Contestant Susan Boyle became an Internet sensation this week after her show-stopping performance on Britain’s Got Talent. Boyle’s voice, despite limited previous training, is powerful and features an intense vibrato—that warbling you hear in professional singing voices. Can anyone sing with vibrato?
Yes. If you loosen your throat muscles and force air through your vocal tract, then your larynx will oscillate, creating a warbling effect. In more detailed terms, that means relaxing the muscles you use to swallow, letting your tongue sit loose, and keeping your throat expanded. For some people, that amount of relaxation is difficult—after all, talking keeps the throat muscles relatively tight. For others, the balance of breathing, abdominal support, and throat control comes fairly naturally.
Some musical styles are heavier on vibrato than others. Classical singers often use lots of vibrato, in part because the notes tend to be quite long. (If a note is held for an extended period of time, it can sound flat or boring without vibrato.) Another reason is volume: Vibrato is often a byproduct of singing loudly, so you’re likely to hear it when an opera singer belts over an orchestra without a microphone. Pop singers use this technique less often, in part because recording microphones don’t always respond well to vibrato. But some popsingers will start a note on a straight tone and switch to vibrato at the end—think Whitney Houston’s “Iiiiiiiiiieeeeaaaaaayyyyeeee” in “I Will Always Love You.” Britney Spears deploys the technique on occasion, although she doesn’t have strong vibrato. Mariah Carey, on the other hand, does.
The speed of vibrato can vary. When done right, the larynx will vibrate between 4.3 and 7.2 oscillations per second. (Some say the oscillations can go up to 9.) With a slower rate, you’ll sound like a warbling grandma. With a faster rate, your intended vibrato will sound like a trill. Some musicians, like Edith Piaf or Joan Baez, make fast vibrato their trademark. Others, like opera singer Maria Callas, develop a warble late in their careers. (As singers age, they often find it more difficult to control their throat muscles.) Vibrato can also vary by amplitude. For an opera singer with a “wide” vibrato, the pitch might range as much as a fifth—a pretty big interval—from top to bottom. More subtle vibrato might oscillate between two adjacent notes.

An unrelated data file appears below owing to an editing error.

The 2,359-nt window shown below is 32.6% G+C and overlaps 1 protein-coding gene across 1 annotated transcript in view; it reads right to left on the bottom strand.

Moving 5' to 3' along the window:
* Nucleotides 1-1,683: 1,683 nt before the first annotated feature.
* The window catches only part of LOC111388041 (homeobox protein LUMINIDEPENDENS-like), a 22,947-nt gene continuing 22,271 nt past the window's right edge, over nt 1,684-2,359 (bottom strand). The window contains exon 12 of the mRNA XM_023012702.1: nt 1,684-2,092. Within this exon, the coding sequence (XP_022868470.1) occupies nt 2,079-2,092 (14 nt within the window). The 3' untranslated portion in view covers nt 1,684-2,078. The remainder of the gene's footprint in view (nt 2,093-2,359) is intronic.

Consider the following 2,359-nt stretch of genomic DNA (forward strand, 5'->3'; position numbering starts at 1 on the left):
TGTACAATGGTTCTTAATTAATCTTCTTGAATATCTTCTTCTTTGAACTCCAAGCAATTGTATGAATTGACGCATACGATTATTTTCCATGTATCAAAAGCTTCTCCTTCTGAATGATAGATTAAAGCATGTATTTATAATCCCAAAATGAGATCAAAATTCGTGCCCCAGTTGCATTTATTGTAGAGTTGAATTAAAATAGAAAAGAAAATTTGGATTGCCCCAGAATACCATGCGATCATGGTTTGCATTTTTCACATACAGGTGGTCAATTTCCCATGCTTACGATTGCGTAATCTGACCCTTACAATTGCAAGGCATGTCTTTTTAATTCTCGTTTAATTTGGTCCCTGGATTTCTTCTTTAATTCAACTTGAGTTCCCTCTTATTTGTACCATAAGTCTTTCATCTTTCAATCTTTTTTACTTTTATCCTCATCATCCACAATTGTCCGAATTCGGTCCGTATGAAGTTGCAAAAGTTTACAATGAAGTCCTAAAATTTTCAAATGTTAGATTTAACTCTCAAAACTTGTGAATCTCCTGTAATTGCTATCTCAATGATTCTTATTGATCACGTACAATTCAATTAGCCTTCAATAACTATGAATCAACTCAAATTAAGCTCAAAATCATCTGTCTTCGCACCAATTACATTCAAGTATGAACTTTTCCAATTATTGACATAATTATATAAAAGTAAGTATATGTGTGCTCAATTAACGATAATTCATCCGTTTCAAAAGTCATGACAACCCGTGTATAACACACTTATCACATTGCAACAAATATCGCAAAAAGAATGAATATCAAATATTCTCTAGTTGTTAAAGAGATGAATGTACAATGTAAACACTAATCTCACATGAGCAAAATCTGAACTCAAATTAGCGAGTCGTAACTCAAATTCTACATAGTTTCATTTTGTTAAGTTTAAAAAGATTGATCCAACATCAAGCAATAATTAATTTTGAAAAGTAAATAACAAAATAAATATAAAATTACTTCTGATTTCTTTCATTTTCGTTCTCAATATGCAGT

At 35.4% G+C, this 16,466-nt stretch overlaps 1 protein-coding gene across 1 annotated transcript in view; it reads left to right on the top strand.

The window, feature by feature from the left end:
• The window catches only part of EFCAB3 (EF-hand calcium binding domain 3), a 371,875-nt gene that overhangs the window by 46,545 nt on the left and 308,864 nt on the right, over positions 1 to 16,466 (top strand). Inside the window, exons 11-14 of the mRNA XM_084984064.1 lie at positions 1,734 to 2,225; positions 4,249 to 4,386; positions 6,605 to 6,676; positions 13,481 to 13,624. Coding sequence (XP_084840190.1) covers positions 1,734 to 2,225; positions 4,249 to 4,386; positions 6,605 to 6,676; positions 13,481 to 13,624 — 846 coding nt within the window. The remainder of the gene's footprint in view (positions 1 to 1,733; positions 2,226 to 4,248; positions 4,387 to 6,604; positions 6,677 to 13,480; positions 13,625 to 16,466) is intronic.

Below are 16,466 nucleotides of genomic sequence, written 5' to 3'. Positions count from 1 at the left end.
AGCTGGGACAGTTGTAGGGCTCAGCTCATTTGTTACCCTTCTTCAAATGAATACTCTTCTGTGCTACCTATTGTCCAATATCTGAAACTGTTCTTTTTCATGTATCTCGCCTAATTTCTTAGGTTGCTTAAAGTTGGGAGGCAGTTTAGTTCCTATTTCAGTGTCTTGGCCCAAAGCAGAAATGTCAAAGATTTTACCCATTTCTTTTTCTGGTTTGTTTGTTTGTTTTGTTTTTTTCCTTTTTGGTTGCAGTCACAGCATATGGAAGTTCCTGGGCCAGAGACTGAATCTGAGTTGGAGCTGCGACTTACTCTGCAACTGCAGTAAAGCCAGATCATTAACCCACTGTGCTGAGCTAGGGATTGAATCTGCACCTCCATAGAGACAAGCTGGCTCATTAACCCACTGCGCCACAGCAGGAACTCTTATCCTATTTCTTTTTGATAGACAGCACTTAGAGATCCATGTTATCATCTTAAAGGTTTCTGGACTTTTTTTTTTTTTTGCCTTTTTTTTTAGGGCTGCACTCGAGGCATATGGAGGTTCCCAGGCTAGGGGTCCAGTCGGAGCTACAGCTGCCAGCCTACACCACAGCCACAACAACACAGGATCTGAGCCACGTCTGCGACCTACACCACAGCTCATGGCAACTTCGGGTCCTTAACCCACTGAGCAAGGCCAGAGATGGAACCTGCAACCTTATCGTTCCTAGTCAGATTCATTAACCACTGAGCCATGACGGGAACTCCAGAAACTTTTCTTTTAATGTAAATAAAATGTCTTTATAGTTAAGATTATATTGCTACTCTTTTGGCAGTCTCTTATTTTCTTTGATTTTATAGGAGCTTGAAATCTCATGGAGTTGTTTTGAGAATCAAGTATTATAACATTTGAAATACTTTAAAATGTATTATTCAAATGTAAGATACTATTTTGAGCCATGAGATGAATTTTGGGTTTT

It’s possible to fake vibrato. One common method is to consciously alternate between two nearby notes, starting slowly and speeding up until you produce a warble. (See a demonstration here.) You can also do what’s called a “diaphragmatic vibrato,” in which you make your abdomen pulsate during a sustained note. Voice coaches use both of these techniques to teach aspiring singers how to produce a natural vibrato. But it’s easy to tell when someone’s faking it—it just sounds forced.
Instruments can also produce vibrato. A violinist achieves this effect by moving her left hand back and forth above the fingerboard while pushing down on the string. Trombonists move the instrument’s slide back and forth. Oboe players produce vibrato by adjusting air flow and embouchure, or the shape of their lips. Trombonists move the instrument’s slide back and forth and use their lips and diaphragms as well. * Vibrato is impossible on most keyboard instruments, since you usually can’t affect the sound of a note once it’s struck. One exception is the clavichord, on which it’s possible to adjust the sound of a note even after you’ve hit the key.
Vibrato has not always been as popular as it is today. During the Baroque and Renaissance periods, vibrato was used only for occasional ornamentation. That continued into the 19th century, when prominent violin theorist Pierre Baillot used vibrato sparingly in his compositions. Only in the 1920s, when musical recording took off, did classical musicians start using vibrato near-constantly. Some believe vibrato sounds better than straight tones in big concert halls. Others say vibrato was a response to the rise of equal temperament—a tuning system in which every pair of adjacent notes has an identical frequency ratio.
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Explainer thanks Ross Duffin of Case Western Reserve University, Maitland Peters of the Manhattan School of Music, David Sabella-Mills of the New York Singing Teachers’ Association, and Kevin Wilson of the Boston Conservatory.
Clarification, April 21, 2009: This article originally suggested that trombones produce vibrato using the slide alone. (Return to the revised sentence.)